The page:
Overcoming Obstacles and Paving the Way: Roxanne Barton Conlin - By: Alicia Johnson

attorneyIn my opinion, one of the best examples of success and the hard work it takes to get there is Roxanne Conlin. She is a prominent attorney in Iowa. She is an advocate for women. She is a defender of civil rights. She is a rescuer of unwanted, abandoned animals. She is a wife. She is a mother. She is a grandmother. She is my friend. Because of her determination and hard work and meeting obstacles head on, she not only is very successful, but has made the way easier for girls our age who have similar goals and dreams. I had the opportunity to interview Roxanne and ask her some questions about her success and how she achieved it.

  1. When did you first know you wanted to become a lawyer and why? I first thought of being a lawyer when I was a sophomore in high school at the suggestion of a nun, Sister Katrine Johnson. My original goal was to go to Hollywood and become a movie star. She was appalled and pretty sure that I might actually do that. She suggested that being a lawyer would give me the opportunity to use my dramatic flare as well as my brain. She did not mention and I did not realize that I would face serious ongoing debilitating discrimination in law school and in the early years of my practice of law.
  2. What was the reaction of people close to you and how did they help you? Both of my parents were very supportive, but could not provide any kind of financial assistance. They provided encouragement and faith, but I had to work several jobs in order to pay my living expenses.
  3. What was the first step you took to reach your goal? I took the LSAT and got a good score. I was at the time only 18 years old and nearly done with college. I was qualified for a program that permitted me to finish my last year of college while doing my first year of law school. That is what permitted me to graduate from law school at the age of 21.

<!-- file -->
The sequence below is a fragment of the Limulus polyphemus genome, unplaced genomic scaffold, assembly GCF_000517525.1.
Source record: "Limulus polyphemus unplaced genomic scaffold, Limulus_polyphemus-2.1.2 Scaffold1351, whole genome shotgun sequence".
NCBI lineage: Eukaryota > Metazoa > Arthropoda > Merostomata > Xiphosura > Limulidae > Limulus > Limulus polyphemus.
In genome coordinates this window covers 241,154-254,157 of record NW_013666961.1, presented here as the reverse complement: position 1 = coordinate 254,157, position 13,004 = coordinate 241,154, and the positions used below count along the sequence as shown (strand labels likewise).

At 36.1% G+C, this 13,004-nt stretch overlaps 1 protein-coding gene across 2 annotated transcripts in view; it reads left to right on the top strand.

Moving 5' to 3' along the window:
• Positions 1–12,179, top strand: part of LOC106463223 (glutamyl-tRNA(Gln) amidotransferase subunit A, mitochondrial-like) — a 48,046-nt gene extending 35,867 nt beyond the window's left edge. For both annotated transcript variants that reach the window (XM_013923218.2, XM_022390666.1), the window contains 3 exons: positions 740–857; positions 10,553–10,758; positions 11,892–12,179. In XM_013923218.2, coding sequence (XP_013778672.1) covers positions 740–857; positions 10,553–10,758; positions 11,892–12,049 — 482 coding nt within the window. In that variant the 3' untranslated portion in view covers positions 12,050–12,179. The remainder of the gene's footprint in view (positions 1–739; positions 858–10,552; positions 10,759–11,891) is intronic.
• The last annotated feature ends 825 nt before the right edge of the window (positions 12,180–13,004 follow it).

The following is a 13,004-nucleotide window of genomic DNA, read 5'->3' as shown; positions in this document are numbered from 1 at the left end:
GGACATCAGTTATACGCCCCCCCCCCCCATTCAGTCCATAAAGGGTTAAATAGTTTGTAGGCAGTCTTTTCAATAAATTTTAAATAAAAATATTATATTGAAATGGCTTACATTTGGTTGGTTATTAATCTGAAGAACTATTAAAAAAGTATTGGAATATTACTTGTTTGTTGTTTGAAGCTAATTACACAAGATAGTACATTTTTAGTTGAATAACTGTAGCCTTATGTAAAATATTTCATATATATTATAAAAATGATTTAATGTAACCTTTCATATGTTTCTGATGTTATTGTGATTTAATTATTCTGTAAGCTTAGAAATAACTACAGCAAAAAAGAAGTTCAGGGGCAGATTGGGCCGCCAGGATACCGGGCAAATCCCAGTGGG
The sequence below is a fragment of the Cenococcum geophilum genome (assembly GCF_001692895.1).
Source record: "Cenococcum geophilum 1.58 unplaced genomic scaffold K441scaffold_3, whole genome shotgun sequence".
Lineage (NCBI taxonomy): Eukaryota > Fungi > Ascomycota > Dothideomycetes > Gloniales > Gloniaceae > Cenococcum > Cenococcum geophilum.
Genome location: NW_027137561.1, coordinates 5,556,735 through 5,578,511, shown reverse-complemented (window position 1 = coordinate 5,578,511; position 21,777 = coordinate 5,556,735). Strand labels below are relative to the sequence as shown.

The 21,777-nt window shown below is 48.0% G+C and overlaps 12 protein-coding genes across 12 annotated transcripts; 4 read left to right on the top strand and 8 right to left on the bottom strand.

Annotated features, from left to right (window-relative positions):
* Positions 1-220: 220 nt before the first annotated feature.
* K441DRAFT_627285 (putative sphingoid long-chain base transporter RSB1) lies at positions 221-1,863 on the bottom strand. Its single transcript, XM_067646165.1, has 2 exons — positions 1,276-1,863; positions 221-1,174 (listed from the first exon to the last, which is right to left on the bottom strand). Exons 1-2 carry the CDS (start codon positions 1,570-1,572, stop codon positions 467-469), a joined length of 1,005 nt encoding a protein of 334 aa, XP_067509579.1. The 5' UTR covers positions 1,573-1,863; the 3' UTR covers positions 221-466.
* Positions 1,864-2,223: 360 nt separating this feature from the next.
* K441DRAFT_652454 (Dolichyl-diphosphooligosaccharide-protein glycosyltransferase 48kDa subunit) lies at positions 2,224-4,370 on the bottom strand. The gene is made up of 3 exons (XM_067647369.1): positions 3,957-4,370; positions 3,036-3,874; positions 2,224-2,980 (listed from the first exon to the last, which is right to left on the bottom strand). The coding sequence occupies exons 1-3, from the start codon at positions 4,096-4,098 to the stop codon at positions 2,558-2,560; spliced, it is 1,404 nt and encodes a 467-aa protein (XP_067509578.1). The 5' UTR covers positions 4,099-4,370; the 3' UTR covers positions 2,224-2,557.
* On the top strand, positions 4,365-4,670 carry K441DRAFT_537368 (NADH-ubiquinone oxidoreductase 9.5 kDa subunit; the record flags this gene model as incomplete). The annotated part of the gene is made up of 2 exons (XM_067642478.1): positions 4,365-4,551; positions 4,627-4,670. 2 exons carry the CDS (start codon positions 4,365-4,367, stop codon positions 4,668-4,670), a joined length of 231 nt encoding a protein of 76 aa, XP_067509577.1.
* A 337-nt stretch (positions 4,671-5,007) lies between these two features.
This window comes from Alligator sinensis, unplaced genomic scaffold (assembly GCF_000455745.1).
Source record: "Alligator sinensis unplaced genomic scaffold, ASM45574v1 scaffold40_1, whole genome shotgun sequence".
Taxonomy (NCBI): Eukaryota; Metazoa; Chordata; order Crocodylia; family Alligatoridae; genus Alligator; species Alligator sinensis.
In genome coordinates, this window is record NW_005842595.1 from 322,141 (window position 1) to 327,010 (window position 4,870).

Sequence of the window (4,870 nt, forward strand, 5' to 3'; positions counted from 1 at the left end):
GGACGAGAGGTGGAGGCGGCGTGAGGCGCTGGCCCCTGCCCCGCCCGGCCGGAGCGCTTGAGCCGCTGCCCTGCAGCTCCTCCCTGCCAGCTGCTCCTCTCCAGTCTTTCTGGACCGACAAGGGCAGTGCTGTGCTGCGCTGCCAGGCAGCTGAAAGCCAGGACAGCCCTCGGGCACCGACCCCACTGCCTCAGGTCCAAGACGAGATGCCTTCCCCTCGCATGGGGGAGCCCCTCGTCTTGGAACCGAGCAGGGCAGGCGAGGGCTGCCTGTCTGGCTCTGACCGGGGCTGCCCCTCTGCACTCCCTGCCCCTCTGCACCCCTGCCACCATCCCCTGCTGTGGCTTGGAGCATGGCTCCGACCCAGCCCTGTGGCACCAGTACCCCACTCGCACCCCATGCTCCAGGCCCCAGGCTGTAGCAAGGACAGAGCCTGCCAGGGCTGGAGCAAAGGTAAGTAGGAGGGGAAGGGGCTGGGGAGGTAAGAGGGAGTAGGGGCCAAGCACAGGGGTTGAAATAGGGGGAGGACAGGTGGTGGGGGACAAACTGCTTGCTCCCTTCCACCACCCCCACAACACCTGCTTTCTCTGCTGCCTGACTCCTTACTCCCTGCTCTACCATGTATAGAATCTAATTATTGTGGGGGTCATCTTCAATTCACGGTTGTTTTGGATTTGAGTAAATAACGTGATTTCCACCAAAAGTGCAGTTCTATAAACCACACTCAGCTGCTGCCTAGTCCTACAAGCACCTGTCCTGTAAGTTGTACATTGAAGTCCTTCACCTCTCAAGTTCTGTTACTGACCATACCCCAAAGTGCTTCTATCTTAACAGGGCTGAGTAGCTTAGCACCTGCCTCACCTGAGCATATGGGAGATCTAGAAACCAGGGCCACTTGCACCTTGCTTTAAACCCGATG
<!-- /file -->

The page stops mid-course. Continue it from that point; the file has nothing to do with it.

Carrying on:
4. What were the biggest obstacles you encountered in reaching your goal? Sex discrimination. Professors in law school told me directly that I had no right to be there and that I was taking a place that belonged to a man. I experienced blatant discrimination from my colleagues as well as from the professors. When I tried to get a job, I was specifically again told that women could not be lawyers and that men would not take advice from women and of course at that point people who did business were men. It was very discouraging. I did get a job but my original employer wanted me to hide under my desk and sign my letters R.B. Conlin and take every possible step to assure that no one knew that I was actually a woman.
  5. How did you overcome those obstacles? I tried to be the very best lawyer that I could be. I insisted on being treated with respect and just beat the tar out of the people against whom I tried cases.
  6. What advice could you give someone who has similar goals today? I believe that it is much easier today for a woman to reach any goal that she might set. Though discrimination still exists, it is not as great a problem as it was almost 40 years ago when I decided I wanted to be a lawyer. My advice to any person who has a goal is to seek it without ceasing, to never give up and to roll with the punches because there will always be punches to roll with.